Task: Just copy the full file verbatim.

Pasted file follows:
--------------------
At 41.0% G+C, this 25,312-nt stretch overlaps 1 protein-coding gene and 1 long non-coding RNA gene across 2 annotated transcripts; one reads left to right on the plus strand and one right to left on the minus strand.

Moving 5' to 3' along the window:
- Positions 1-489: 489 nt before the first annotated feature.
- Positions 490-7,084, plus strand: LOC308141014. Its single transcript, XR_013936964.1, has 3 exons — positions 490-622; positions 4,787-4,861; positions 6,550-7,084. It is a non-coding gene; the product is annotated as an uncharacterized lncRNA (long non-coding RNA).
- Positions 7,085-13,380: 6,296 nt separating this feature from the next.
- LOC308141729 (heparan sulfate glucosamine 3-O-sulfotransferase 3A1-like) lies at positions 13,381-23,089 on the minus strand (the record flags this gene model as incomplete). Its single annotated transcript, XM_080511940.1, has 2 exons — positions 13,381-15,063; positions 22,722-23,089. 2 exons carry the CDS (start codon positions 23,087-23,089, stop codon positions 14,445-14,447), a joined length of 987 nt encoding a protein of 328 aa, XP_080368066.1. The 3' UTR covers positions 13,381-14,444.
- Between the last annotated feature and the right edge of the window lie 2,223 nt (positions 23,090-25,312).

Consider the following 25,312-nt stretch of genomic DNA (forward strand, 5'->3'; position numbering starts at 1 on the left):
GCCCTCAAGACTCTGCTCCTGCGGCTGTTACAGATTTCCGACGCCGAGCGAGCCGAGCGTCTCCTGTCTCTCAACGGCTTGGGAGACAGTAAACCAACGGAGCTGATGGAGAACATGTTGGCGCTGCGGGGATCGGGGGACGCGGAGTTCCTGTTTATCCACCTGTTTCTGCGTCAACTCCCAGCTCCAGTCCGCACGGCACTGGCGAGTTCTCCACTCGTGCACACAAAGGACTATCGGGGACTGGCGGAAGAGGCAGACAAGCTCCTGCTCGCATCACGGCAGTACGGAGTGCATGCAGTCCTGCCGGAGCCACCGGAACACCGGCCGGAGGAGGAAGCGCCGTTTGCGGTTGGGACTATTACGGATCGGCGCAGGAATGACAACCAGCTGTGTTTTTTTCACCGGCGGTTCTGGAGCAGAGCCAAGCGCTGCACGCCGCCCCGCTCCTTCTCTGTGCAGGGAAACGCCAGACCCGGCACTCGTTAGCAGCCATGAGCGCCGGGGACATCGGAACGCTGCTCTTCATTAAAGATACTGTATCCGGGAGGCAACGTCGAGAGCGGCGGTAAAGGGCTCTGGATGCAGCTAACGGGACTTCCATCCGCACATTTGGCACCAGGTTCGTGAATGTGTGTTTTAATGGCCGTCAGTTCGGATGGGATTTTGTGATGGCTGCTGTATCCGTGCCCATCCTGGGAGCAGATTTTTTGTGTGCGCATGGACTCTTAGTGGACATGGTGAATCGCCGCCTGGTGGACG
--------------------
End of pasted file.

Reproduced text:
At 41.0% G+C, this 25,312-nt stretch overlaps 1 protein-coding gene and 1 long non-coding RNA gene across 2 annotated transcripts; one reads left to right on the plus strand and one right to left on the minus strand.

Moving 5' to 3' along the window:
- Positions 1-489: 489 nt before the first annotated feature.
- Positions 490-7,084, plus strand: LOC308141014. Its single transcript, XR_013936964.1, has 3 exons — positions 490-622; positions 4,787-4,861; positions 6,550-7,084. It is a non-coding gene; the product is annotated as an uncharacterized lncRNA (long non-coding RNA).
- Positions 7,085-13,380: 6,296 nt separating this feature from the next.
- LOC308141729 (heparan sulfate glucosamine 3-O-sulfotransferase 3A1-like) lies at positions 13,381-23,089 on the minus strand (the record flags this gene model as incomplete). Its single annotated transcript, XM_080511940.1, has 2 exons — positions 13,381-15,063; positions 22,722-23,089. 2 exons carry the CDS (start codon positions 23,087-23,089, stop codon positions 14,445-14,447), a joined length of 987 nt encoding a protein of 328 aa, XP_080368066.1. The 3' UTR covers positions 13,381-14,444.
- Between the last annotated feature and the right edge of the window lie 2,223 nt (positions 23,090-25,312).

Consider the following 25,312-nt stretch of genomic DNA (forward strand, 5'->3'; position numbering starts at 1 on the left):
GCCCTCAAGACTCTGCTCCTGCGGCTGTTACAGATTTCCGACGCCGAGCGAGCCGAGCGTCTCCTGTCTCTCAACGGCTTGGGAGACAGTAAACCAACGGAGCTGATGGAGAACATGTTGGCGCTGCGGGGATCGGGGGACGCGGAGTTCCTGTTTATCCACCTGTTTCTGCGTCAACTCCCAGCTCCAGTCCGCACGGCACTGGCGAGTTCTCCACTCGTGCACACAAAGGACTATCGGGGACTGGCGGAAGAGGCAGACAAGCTCCTGCTCGCATCACGGCAGTACGGAGTGCATGCAGTCCTGCCGGAGCCACCGGAACACCGGCCGGAGGAGGAAGCGCCGTTTGCGGTTGGGACTATTACGGATCGGCGCAGGAATGACAACCAGCTGTGTTTTTTTCACCGGCGGTTCTGGAGCAGAGCCAAGCGCTGCACGCCGCCCCGCTCCTTCTCTGTGCAGGGAAACGCCAGACCCGGCACTCGTTAGCAGCCATGAGCGCCGGGGACATCGGAACGCTGCTCTTCATTAAAGATACTGTATCCGGGAGGCAACGTCGAGAGCGGCGGTAAAGGGCTCTGGATGCAGCTAACGGGACTTCCATCCGCACATTTGGCACCAGGTTCGTGAATGTGTGTTTTAATGGCCGTCAGTTCGGATGGGATTTTGTGATGGCTGCTGTATCCGTGCCCATCCTGGGAGCAGATTTTTTGTGTGCGCATGGACTCTTAGTGGACATGGTGAATCGCCGCCTGGTGGACG